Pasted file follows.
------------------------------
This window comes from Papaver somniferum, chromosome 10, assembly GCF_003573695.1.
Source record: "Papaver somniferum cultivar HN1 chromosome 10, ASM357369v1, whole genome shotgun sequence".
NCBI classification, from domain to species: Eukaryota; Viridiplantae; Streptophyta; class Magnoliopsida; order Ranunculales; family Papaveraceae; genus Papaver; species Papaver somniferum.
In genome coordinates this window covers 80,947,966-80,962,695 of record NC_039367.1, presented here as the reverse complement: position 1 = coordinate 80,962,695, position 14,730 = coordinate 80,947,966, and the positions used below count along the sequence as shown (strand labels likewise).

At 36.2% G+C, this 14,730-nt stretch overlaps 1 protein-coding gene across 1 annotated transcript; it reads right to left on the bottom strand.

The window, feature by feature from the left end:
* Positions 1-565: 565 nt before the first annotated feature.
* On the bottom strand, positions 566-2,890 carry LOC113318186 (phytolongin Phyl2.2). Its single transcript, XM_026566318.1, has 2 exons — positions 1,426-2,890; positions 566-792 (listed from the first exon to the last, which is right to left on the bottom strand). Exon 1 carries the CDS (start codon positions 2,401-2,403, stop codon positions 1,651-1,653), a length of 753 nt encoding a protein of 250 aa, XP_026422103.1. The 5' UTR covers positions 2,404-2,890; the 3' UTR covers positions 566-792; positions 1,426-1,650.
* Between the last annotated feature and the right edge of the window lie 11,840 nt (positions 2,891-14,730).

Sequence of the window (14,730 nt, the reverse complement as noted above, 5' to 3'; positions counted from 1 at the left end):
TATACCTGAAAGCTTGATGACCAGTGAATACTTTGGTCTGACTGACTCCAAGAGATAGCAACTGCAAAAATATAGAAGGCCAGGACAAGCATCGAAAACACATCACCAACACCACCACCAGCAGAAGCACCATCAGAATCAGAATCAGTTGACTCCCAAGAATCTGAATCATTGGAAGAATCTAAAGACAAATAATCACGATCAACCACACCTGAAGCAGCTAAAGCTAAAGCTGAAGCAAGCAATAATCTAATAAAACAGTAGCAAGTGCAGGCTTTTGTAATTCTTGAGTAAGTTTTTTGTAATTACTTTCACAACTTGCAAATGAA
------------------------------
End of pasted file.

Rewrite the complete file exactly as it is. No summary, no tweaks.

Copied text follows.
This window comes from Papaver somniferum, chromosome 10, assembly GCF_003573695.1.
Source record: "Papaver somniferum cultivar HN1 chromosome 10, ASM357369v1, whole genome shotgun sequence".
NCBI classification, from domain to species: Eukaryota; Viridiplantae; Streptophyta; class Magnoliopsida; order Ranunculales; family Papaveraceae; genus Papaver; species Papaver somniferum.
In genome coordinates this window covers 80,947,966-80,962,695 of record NC_039367.1, presented here as the reverse complement: position 1 = coordinate 80,962,695, position 14,730 = coordinate 80,947,966, and the positions used below count along the sequence as shown (strand labels likewise).

At 36.2% G+C, this 14,730-nt stretch overlaps 1 protein-coding gene across 1 annotated transcript; it reads right to left on the bottom strand.

The window, feature by feature from the left end:
* Positions 1-565: 565 nt before the first annotated feature.
* On the bottom strand, positions 566-2,890 carry LOC113318186 (phytolongin Phyl2.2). Its single transcript, XM_026566318.1, has 2 exons — positions 1,426-2,890; positions 566-792 (listed from the first exon to the last, which is right to left on the bottom strand). Exon 1 carries the CDS (start codon positions 2,401-2,403, stop codon positions 1,651-1,653), a length of 753 nt encoding a protein of 250 aa, XP_026422103.1. The 5' UTR covers positions 2,404-2,890; the 3' UTR covers positions 566-792; positions 1,426-1,650.
* Between the last annotated feature and the right edge of the window lie 11,840 nt (positions 2,891-14,730).

Sequence of the window (14,730 nt, the reverse complement as noted above, 5' to 3'; positions counted from 1 at the left end):
TATACCTGAAAGCTTGATGACCAGTGAATACTTTGGTCTGACTGACTCCAAGAGATAGCAACTGCAAAAATATAGAAGGCCAGGACAAGCATCGAAAACACATCACCAACACCACCACCAGCAGAAGCACCATCAGAATCAGAATCAGTTGACTCCCAAGAATCTGAATCATTGGAAGAATCTAAAGACAAATAATCACGATCAACCACACCTGAAGCAGCTAAAGCTAAAGCTGAAGCAAGCAATAATCTAATAAAACAGTAGCAAGTGCAGGCTTTTGTAATTCTTGAGTAAGTTTTTTGTAATTACTTTCACAACTTGCAAATGAA